Possum is making and shaping the Northwest!


Cheryl ‘Possum’ Swinton has received a prestigious award from the Faculty of Medicine at Sydney University. Photo TWH

“I was blown away when I heard that I had won the Maker and Shaper award,” Possum said.

“I had no idea that my colleagues had nominated me, so upon getting the news, I was humbled.”

Last week, the University of Sydney awarded their Faculty of Medicine and Health Maker and Shaper Award, which celebrates the achievements of professional and academic staff across the faculty, to Bourke’s own Cheryl ‘Possum’ Swinton for her work as Project Officer at the Northwest Academic Centre.

“I guess it means that my team and myself are doing a good job,” she said.

“But to me, the job is easy because I enjoy what I do and I love people, and these young students who come out here are so easy to work with and are keen to learn about our communities, and because I am passionate about Bourke and the North West, I want them to enjoy their time out here, so to me, I don’t feel like I am doing anything elaborate or fantastic, I am just doing what I love to do.”

As Project Officer, Possum looks after any student that comes out to do a placement in the Northwest, whether it be in Bourke, Brewarrina, Cobar, Walgett, Goodooga, or Lightning Ridge.

“I set up cultural awareness sessions for the students on their first day,” she said, “so they understand how to work with Aboriginal people in smaller communities and how different the communities can be from the city.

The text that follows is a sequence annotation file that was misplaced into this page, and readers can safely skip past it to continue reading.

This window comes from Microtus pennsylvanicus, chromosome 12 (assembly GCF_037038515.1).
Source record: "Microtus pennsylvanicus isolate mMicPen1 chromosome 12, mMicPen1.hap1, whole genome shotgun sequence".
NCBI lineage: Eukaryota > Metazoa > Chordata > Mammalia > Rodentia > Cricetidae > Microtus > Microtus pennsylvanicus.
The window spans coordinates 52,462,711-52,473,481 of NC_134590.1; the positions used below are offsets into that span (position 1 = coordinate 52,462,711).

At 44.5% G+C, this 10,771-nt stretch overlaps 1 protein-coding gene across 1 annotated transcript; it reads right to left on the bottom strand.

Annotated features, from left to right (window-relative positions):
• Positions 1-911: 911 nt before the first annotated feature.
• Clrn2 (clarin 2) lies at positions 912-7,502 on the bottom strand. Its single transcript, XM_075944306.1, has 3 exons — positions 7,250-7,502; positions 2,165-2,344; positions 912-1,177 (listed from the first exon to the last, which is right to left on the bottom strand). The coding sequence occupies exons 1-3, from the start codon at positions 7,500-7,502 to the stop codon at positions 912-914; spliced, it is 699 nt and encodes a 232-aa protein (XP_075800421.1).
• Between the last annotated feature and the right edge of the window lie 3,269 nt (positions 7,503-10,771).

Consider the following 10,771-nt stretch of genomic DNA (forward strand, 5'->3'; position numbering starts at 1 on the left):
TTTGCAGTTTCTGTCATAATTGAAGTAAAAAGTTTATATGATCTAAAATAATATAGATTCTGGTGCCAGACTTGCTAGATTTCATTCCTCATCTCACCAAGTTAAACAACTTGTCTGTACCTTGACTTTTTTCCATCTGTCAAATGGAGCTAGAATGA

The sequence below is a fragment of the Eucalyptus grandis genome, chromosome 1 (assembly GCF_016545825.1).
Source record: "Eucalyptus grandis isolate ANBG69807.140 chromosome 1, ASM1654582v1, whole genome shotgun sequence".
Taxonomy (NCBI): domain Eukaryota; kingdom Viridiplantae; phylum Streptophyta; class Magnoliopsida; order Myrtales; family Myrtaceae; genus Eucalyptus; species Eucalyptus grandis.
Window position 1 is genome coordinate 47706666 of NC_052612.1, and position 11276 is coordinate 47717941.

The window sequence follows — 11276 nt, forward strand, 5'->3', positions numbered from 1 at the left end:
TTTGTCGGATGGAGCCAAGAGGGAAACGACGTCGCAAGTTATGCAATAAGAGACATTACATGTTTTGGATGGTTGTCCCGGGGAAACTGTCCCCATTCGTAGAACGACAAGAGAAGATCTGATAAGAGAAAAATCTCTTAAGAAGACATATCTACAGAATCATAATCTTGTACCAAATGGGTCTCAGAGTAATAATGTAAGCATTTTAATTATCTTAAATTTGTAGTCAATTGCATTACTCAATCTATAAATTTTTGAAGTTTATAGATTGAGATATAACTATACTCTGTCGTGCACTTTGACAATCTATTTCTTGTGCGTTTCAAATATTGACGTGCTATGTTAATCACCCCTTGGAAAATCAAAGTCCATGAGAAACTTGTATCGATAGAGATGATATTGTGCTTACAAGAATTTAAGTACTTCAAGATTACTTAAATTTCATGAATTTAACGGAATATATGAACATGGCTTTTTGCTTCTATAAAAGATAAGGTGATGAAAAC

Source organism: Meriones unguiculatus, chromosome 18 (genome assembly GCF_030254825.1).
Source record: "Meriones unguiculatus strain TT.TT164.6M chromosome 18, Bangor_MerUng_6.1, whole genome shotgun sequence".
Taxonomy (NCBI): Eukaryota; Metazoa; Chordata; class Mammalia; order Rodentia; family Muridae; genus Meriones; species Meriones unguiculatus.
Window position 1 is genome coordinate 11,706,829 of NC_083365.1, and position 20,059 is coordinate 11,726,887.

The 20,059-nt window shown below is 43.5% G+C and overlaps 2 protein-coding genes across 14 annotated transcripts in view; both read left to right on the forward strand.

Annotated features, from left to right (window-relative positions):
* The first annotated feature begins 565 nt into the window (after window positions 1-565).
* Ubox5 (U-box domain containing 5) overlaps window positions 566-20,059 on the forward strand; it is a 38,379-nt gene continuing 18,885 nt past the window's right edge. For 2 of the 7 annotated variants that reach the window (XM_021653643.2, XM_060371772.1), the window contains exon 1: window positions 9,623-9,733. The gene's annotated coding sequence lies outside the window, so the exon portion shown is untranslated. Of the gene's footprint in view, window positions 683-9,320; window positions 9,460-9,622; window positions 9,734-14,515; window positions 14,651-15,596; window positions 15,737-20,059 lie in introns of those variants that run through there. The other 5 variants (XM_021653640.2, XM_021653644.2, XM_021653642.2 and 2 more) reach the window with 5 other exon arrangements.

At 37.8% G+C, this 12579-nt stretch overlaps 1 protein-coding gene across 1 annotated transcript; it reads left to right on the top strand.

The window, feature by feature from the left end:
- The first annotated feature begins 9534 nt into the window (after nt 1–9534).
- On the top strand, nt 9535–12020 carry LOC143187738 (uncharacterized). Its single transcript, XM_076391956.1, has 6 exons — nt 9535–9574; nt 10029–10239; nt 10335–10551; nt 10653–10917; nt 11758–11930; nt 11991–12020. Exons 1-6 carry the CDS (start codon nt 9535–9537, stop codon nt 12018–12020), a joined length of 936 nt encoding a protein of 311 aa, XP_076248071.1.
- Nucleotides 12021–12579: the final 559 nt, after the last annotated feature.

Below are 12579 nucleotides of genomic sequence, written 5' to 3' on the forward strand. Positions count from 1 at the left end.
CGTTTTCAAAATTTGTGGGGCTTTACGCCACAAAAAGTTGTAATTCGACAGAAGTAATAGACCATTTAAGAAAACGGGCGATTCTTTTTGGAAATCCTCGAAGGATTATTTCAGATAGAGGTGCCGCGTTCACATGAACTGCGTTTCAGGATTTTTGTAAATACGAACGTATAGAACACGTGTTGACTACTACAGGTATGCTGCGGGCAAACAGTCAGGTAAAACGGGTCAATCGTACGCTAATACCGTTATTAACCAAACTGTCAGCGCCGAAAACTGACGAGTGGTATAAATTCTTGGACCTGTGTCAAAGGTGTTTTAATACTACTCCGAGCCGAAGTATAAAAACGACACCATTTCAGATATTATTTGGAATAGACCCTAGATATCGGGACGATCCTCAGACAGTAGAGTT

“When students come to Bourke, I take them across to the Brewarrina Aboriginal Cultural Museum for a tour with Bradley Hardy and in the afternoon, I have Victor Bartley come in to talk to the students.”

Possum said that the key to getting these students to relocate permanently is showing them that there is more to the experience than work.

“Yes, we want them to enjoy their role,” she said, “but we want them to know that they can live in the communities, we want them to see that they are not as bad as the news sometimes makes them out to be, and that it is an excellent place to live.

“One of the ways I do this is by taking them to Breakfast Club.

“I found that there were so many people who had relocated to Bourke and didn’t know anyone, so I invited them to come along to our Breakfast Club, which is just a weekly breakfast at the Oxford Hotel every Saturday morning, where the students get to meet and socialise, and that makes my job easier because the students get to make friends and form a little community where they can go out on the town and to events, and they don’t feel like total strangers.”

In Possum’s four years with Northwest Academic Centre, she has had four students relocate permanently.

“National Parks now employ Jessica Ellis,” she said, “and she brought her partner out with her, who is currently working as a teacher at Bourke High School.


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